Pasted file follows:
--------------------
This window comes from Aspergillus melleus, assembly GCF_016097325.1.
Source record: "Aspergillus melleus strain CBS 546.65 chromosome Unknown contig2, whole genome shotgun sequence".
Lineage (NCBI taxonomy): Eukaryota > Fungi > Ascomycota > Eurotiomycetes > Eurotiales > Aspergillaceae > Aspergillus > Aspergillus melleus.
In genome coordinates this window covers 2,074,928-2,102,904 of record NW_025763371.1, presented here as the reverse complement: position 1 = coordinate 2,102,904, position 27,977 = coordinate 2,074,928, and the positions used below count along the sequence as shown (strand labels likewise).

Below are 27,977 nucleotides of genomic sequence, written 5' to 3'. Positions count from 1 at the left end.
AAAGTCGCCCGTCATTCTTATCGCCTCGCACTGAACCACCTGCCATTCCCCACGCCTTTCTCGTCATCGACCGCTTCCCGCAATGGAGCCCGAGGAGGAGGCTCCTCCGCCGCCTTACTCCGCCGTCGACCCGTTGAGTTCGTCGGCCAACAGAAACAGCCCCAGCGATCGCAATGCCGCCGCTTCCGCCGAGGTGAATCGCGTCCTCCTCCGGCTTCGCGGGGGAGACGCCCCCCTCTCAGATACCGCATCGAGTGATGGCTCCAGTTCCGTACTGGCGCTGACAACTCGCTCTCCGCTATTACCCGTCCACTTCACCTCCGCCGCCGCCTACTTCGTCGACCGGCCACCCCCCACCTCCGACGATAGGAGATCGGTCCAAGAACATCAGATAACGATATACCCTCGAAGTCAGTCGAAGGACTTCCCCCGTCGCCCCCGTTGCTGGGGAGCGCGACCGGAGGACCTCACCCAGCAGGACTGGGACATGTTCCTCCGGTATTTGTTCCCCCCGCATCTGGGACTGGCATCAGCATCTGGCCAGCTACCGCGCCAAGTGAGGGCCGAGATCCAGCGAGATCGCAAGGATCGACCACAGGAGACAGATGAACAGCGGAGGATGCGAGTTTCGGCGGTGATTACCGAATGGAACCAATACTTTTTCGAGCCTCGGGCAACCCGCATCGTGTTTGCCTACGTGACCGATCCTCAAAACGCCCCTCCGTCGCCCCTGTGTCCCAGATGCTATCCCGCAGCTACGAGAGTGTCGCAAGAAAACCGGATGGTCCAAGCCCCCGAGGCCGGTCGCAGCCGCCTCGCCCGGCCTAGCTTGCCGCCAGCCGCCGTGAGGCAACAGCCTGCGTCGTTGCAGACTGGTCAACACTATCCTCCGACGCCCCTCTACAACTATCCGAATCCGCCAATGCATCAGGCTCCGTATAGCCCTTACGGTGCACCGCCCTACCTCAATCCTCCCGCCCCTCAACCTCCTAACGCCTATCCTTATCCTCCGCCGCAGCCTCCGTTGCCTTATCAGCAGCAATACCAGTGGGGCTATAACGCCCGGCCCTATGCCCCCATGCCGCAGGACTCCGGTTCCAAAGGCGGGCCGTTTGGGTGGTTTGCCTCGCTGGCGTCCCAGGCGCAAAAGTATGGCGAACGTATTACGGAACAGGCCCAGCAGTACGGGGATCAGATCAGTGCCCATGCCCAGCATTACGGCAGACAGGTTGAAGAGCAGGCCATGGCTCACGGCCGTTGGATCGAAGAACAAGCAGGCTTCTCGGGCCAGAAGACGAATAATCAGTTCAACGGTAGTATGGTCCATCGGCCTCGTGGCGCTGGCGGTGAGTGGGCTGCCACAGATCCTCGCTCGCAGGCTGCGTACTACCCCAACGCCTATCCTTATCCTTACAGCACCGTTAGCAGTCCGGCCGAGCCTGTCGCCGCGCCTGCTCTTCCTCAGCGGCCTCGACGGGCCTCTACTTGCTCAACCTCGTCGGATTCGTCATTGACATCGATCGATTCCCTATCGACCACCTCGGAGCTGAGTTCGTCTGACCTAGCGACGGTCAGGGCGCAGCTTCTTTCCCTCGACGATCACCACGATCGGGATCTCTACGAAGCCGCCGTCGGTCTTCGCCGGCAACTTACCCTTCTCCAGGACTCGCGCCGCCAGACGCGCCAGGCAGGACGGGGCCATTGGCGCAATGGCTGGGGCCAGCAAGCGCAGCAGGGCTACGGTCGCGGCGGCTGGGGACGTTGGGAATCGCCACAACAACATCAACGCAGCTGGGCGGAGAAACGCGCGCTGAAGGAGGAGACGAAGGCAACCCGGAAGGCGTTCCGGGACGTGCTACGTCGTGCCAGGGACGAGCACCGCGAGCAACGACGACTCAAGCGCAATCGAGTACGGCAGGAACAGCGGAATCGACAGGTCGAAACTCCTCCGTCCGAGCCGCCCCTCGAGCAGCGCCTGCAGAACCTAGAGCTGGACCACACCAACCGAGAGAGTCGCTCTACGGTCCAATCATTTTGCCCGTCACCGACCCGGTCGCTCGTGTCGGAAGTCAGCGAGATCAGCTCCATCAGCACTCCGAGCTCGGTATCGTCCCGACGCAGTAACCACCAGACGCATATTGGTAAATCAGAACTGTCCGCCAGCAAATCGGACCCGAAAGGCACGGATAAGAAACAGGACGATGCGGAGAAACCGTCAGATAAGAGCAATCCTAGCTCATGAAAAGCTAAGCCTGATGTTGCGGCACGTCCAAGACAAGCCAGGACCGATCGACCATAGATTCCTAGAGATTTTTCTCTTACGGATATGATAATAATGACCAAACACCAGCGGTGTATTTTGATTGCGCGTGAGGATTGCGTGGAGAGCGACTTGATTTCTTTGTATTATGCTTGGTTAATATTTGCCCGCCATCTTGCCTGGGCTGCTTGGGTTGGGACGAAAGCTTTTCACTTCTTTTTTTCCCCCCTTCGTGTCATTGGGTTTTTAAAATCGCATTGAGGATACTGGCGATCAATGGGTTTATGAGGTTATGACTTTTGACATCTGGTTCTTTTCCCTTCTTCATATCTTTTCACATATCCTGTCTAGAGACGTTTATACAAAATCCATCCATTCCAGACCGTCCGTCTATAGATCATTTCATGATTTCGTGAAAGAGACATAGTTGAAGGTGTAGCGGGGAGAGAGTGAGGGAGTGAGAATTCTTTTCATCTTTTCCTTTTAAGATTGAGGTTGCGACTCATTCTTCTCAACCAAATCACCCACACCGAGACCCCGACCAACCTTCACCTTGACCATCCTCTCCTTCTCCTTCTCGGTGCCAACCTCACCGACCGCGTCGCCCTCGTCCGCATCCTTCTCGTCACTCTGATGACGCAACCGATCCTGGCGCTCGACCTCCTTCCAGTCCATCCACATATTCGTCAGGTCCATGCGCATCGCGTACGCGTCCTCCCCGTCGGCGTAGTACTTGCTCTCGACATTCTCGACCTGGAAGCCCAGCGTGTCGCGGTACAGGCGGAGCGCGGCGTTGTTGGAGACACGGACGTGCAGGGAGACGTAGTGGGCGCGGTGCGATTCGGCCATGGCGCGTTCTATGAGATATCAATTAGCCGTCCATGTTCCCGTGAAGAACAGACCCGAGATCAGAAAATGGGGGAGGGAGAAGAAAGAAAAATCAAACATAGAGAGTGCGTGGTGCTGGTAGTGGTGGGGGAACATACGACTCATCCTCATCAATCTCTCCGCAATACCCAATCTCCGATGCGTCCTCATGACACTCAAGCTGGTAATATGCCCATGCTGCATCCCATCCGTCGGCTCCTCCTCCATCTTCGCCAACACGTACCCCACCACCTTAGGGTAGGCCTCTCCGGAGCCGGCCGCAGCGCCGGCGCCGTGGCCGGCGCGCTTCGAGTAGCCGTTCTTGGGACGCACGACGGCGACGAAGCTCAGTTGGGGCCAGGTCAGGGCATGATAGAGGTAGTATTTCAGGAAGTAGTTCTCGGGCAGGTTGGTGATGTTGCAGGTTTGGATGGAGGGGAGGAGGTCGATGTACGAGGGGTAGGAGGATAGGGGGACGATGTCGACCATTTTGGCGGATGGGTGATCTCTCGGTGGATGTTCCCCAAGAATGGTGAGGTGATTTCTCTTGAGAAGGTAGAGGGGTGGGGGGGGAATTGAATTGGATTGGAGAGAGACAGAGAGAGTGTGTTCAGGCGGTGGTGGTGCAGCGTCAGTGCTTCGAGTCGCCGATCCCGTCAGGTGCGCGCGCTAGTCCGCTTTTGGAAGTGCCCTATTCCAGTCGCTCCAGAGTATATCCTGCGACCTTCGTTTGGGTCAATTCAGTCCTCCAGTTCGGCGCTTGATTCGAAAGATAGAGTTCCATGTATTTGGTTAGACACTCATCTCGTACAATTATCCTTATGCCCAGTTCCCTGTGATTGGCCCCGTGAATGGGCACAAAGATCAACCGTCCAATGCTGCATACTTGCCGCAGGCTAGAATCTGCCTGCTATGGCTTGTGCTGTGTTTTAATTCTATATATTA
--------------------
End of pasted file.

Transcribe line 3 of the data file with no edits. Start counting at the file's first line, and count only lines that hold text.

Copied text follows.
Lineage (NCBI taxonomy): Eukaryota > Fungi > Ascomycota > Eurotiomycetes > Eurotiales > Aspergillaceae > Aspergillus > Aspergillus melleus.